InterAccess is pleased to present Electronic Shamanism, an exhibition of four interactive electronic media art works from Victoria, Toronto, Montreal and Texas that incorporate kinesthetic interaction and a wide range of sensorial engagements to examine the similarity between the shamanic experience and our interactions with high technology. The works in the exhibition also consider technology as a vehicle and mediator of shamanistic experiences, bringing spirituality and technology together, combining age old rituals and emergent media.
Please join us on Friday, January 23 at 8pm for a special opening reception, with an interactive performance by Victoria based artists' Jackson 2bears and Ted Hiebert.
More about the works in the exhibition:
Bringing together contemporary techno-cultural studies and indigenous teachings, 2bears and Hiebert's (Victoria) performance Electronic Shamanism is a study in the manifestation of an alternative self through the application of technology and trance. The performance incorporates experimental sound and video, brainwaves, neurofeedback and hardware self-hypnosis techniques to create an ever-looping process of self evaluation and activation.
Joseph Lefevre & Martine Koutnouyan's (Montreal) The Shaman's Space is an interactive web installation that prompts gallery goers to take on the role of shaman: they wander through this cyber realm, meet spirits of the past, become friends with a family of Siberian bears, beat on caveman drums and float through the air. This uncanny yet welcoming world converges with reality through links acting as mediators connecting the human and the sacred, the real and the imaginary.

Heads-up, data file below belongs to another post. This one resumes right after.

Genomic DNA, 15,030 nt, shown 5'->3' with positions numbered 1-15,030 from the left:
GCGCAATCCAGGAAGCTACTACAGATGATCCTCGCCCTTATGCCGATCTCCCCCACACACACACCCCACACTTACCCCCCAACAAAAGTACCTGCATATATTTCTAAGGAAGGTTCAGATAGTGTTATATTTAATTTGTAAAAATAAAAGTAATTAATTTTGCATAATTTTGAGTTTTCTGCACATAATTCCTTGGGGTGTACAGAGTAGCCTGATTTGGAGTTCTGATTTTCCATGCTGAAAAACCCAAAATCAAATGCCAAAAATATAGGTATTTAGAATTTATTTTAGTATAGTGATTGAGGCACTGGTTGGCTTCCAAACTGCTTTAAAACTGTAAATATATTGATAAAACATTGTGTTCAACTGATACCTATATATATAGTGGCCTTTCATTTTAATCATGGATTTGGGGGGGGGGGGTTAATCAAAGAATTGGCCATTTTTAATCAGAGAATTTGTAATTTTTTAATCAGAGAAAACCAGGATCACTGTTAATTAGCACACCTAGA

Toronto's own Geoffrey Pugen's Aerobia is a whimsical interactive piece that seeks to identify a person's inner animal and manifest it spiritually and physically. Participants enter a lycra-enclosed cocoon-like structure where they are prompted to discover their inner animal through a video that is reminiscent of a 1980s instructional workout video. This playful piece promotes the rediscovery of human beings� primitive urges to revisit their deepest subjective animal desires.
Finally, Texas based Alyce Santoro plays with notions of past lives and other world life. With Sonic Dress, communication with the past is made easy through this playful piece created out of woven audio cassette tape that, when rubbed with a special glove, culls forth voices of other times. Likewise, in Satellite Dish Hat, the participant is able to connect with otherworld beings through pseudo scientific interaction. For Santoro, anything in our everyday life can be interacted with as a sacred object that inspires us spiritually and connects us with the spiritual world.